June 1, 2020
A cool approach to defect-free solar cells
Chemists regularly use high temperatures to make things happen, but sometimes keeping cool can work better. Researchers at KAUST are discovering that a low-temperature approach can make better single crystals for use in solar cells.
Osman M. Bakr's team in the KAUST Catalysis Center are finding many innovations in perovskites—materials that show great potential for building new generations of solar cells. Novel perovskites have positive and negative ions in the same arrangement as the natural perovskite calcium titanate (CaTiO3). Lead halide perovskites, containing lead ions and halide ions, such as chlorine and iodine in the perovskite mix, are attracting great interest for optoelectronic applications.
"Halide perovskite solar cells are considered the fastest growing photovoltaic technology," says Abdullah Alsalloum, masters student and co-first author of the study.
The crystals have previously been generated at high temperatures, however these have produced troublesome defects. Now, the KAUST team has devised a solution, in both senses of the word, allowing better crystals to form.
Broadly, their "solvent engineering" approach modifies the liquid solvent in which the components of the perovskite are initially dissolved, and in which they combine to build the perovskite crystals.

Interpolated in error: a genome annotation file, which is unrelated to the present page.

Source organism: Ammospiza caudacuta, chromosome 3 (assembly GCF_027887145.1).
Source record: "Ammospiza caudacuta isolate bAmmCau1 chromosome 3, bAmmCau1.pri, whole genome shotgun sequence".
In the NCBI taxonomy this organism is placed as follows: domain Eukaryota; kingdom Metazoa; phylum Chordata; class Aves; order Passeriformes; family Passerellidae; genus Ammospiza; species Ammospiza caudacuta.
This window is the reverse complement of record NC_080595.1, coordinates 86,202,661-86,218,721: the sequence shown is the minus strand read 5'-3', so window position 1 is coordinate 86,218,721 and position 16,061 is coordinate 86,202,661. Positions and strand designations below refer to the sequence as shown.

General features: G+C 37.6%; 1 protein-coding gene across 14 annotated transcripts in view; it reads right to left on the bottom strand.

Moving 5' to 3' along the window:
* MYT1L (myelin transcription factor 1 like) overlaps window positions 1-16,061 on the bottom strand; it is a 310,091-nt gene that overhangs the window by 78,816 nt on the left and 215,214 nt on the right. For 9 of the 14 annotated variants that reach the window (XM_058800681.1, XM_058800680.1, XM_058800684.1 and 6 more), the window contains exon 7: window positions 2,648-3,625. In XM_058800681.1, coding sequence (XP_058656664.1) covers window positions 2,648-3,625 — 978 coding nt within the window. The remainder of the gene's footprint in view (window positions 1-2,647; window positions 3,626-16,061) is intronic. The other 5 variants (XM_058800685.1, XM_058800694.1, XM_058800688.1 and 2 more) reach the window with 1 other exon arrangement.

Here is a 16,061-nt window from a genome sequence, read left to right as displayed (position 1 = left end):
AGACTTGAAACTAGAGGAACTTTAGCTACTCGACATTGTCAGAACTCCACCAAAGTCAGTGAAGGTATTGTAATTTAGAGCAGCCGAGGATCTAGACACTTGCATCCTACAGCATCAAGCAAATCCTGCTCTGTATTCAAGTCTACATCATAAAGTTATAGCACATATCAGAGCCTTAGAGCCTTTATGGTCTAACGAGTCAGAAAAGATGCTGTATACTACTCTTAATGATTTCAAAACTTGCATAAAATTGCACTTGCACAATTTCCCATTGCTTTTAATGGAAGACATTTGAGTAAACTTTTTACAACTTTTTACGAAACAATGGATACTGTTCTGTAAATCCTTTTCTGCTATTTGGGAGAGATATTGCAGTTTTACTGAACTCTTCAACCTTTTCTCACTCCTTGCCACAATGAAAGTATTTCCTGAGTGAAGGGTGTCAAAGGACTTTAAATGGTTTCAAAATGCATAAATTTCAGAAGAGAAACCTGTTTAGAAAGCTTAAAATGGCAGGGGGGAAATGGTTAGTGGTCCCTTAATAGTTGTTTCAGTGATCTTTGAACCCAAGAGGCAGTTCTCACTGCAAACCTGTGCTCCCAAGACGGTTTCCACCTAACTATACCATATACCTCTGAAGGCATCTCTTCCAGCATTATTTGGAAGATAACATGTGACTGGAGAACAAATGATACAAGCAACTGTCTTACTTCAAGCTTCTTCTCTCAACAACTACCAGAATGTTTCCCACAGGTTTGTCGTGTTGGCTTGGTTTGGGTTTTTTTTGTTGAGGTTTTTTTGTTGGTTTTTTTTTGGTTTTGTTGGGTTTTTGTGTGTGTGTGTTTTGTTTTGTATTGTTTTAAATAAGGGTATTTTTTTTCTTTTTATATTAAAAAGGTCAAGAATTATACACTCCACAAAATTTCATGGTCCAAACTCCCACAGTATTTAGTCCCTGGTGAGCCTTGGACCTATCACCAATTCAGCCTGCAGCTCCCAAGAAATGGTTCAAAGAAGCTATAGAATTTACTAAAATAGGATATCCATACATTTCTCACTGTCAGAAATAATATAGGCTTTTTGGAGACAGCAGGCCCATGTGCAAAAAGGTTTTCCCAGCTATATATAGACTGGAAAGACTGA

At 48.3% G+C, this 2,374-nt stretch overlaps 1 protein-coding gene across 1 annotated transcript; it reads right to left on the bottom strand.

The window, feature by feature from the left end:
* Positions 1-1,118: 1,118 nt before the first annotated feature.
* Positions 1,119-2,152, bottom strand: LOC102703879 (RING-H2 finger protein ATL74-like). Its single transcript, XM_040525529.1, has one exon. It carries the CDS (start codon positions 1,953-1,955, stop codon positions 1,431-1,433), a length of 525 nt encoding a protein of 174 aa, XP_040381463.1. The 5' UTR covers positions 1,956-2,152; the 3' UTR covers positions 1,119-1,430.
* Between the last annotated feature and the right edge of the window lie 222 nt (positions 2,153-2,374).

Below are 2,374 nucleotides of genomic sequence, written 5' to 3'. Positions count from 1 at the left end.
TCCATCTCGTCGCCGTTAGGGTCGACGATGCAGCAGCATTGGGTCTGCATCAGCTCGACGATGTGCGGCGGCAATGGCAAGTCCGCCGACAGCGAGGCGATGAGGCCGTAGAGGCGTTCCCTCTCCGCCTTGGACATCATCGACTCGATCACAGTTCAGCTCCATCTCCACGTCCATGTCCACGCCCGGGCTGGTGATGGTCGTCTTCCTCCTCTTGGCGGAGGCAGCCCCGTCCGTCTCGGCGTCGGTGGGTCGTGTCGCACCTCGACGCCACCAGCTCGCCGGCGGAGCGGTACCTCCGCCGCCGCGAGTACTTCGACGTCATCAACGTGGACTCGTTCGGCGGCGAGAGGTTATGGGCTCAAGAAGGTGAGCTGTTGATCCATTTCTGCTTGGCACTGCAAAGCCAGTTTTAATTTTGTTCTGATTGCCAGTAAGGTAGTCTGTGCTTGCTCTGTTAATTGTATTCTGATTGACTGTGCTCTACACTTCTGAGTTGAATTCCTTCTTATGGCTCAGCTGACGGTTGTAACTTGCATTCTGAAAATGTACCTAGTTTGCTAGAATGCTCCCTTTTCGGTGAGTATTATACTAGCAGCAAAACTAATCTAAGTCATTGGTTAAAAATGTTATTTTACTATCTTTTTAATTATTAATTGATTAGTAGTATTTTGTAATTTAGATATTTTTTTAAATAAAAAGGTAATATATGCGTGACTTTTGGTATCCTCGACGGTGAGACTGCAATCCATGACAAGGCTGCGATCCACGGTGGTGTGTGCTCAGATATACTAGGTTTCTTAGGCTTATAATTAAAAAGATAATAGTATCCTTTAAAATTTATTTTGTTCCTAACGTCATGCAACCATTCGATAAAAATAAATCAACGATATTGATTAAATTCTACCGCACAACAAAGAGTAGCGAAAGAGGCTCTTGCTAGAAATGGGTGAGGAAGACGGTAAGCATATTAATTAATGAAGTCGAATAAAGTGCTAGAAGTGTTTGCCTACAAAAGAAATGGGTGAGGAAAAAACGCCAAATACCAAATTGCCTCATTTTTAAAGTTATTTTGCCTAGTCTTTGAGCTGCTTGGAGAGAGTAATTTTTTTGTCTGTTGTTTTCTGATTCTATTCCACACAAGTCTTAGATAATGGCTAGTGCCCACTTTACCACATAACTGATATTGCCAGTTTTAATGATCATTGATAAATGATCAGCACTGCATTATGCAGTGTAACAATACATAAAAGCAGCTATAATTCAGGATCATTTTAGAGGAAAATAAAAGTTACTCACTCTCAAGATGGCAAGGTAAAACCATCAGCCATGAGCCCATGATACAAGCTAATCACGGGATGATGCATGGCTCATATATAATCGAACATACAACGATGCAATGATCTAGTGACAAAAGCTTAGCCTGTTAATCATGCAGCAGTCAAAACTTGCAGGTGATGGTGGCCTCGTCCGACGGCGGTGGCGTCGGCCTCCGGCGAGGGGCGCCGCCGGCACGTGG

The specific perovskite they are developing is methylammonium lead iodide, containing large methylammonium ions (CH6N+), together with lead (Pb2+) and iodide (I-) ions. Previously, the solutions used to make the crystals needed to be maintained at 120 degrees Celsius, but such a high temperature interfered with the optimal incorporation of methylammonium and iodide ions into the structure.
"We investigated a variety of different solvents to carry the perovskite components and allow them to crystallize," explains the other co-first author of the study Bekir Turedi. "Eventually, we found a solution that could work at less than 90 degrees Celsius and produce single crystals that were of significantly higher quality."
The enhancement in crystal formation was matched by improved performance when the crystals were used as the light-absorbing layers in solar cells.
"We obtained markedly higher photovoltages, and power conversion efficiencies approaching 22 percent, among the highest ever reported for these perovskites," says Bakr.
The researchers acknowledge that their single crystals are currently too small to be adopted for commercial use—a problem that currently hinders many other attempts to develop the full potential of perovskites in solar cells. Nevertheless, this work at KAUST takes an important step toward tackling this issue of size as well as on further improvements.
"The field is still in its infancy and the most exciting parts are yet to come," Alsalloum concludes.